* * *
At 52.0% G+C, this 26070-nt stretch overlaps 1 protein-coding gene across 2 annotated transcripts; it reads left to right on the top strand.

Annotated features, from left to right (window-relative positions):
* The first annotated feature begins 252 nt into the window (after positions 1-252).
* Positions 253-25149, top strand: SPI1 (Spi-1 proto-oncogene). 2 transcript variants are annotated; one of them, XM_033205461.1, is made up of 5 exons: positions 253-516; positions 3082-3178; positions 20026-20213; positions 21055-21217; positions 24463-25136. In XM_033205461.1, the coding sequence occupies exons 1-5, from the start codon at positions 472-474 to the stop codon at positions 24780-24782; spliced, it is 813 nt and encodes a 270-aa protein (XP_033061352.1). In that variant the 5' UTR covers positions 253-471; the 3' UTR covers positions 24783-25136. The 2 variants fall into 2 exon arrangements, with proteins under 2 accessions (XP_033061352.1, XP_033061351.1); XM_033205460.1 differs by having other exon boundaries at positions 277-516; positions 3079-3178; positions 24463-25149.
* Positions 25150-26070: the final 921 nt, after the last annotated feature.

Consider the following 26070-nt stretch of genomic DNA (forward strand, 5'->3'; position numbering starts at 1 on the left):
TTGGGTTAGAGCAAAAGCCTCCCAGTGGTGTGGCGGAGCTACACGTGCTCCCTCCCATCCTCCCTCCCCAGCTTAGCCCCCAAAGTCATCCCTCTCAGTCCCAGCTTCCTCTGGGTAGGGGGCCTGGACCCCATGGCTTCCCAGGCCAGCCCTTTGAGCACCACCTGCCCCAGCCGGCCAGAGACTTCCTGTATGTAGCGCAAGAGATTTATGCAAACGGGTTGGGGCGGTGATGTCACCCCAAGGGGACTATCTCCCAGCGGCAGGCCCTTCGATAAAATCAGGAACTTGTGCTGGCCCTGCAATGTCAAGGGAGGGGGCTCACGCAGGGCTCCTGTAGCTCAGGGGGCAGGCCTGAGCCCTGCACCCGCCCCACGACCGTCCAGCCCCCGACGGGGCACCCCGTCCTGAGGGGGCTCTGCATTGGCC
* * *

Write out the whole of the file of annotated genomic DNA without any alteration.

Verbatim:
At 52.0% G+C, this 26070-nt stretch overlaps 1 protein-coding gene across 2 annotated transcripts; it reads left to right on the top strand.

Annotated features, from left to right (window-relative positions):
* The first annotated feature begins 252 nt into the window (after positions 1-252).
* Positions 253-25149, top strand: SPI1 (Spi-1 proto-oncogene). 2 transcript variants are annotated; one of them, XM_033205461.1, is made up of 5 exons: positions 253-516; positions 3082-3178; positions 20026-20213; positions 21055-21217; positions 24463-25136. In XM_033205461.1, the coding sequence occupies exons 1-5, from the start codon at positions 472-474 to the stop codon at positions 24780-24782; spliced, it is 813 nt and encodes a 270-aa protein (XP_033061352.1). In that variant the 5' UTR covers positions 253-471; the 3' UTR covers positions 24783-25136. The 2 variants fall into 2 exon arrangements, with proteins under 2 accessions (XP_033061352.1, XP_033061351.1); XM_033205460.1 differs by having other exon boundaries at positions 277-516; positions 3079-3178; positions 24463-25149.
* Positions 25150-26070: the final 921 nt, after the last annotated feature.

Consider the following 26070-nt stretch of genomic DNA (forward strand, 5'->3'; position numbering starts at 1 on the left):
TTGGGTTAGAGCAAAAGCCTCCCAGTGGTGTGGCGGAGCTACACGTGCTCCCTCCCATCCTCCCTCCCCAGCTTAGCCCCCAAAGTCATCCCTCTCAGTCCCAGCTTCCTCTGGGTAGGGGGCCTGGACCCCATGGCTTCCCAGGCCAGCCCTTTGAGCACCACCTGCCCCAGCCGGCCAGAGACTTCCTGTATGTAGCGCAAGAGATTTATGCAAACGGGTTGGGGCGGTGATGTCACCCCAAGGGGACTATCTCCCAGCGGCAGGCCCTTCGATAAAATCAGGAACTTGTGCTGGCCCTGCAATGTCAAGGGAGGGGGCTCACGCAGGGCTCCTGTAGCTCAGGGGGCAGGCCTGAGCCCTGCACCCGCCCCACGACCGTCCAGCCCCCGACGGGGCACCCCGTCCTGAGGGGGCTCTGCATTGGCC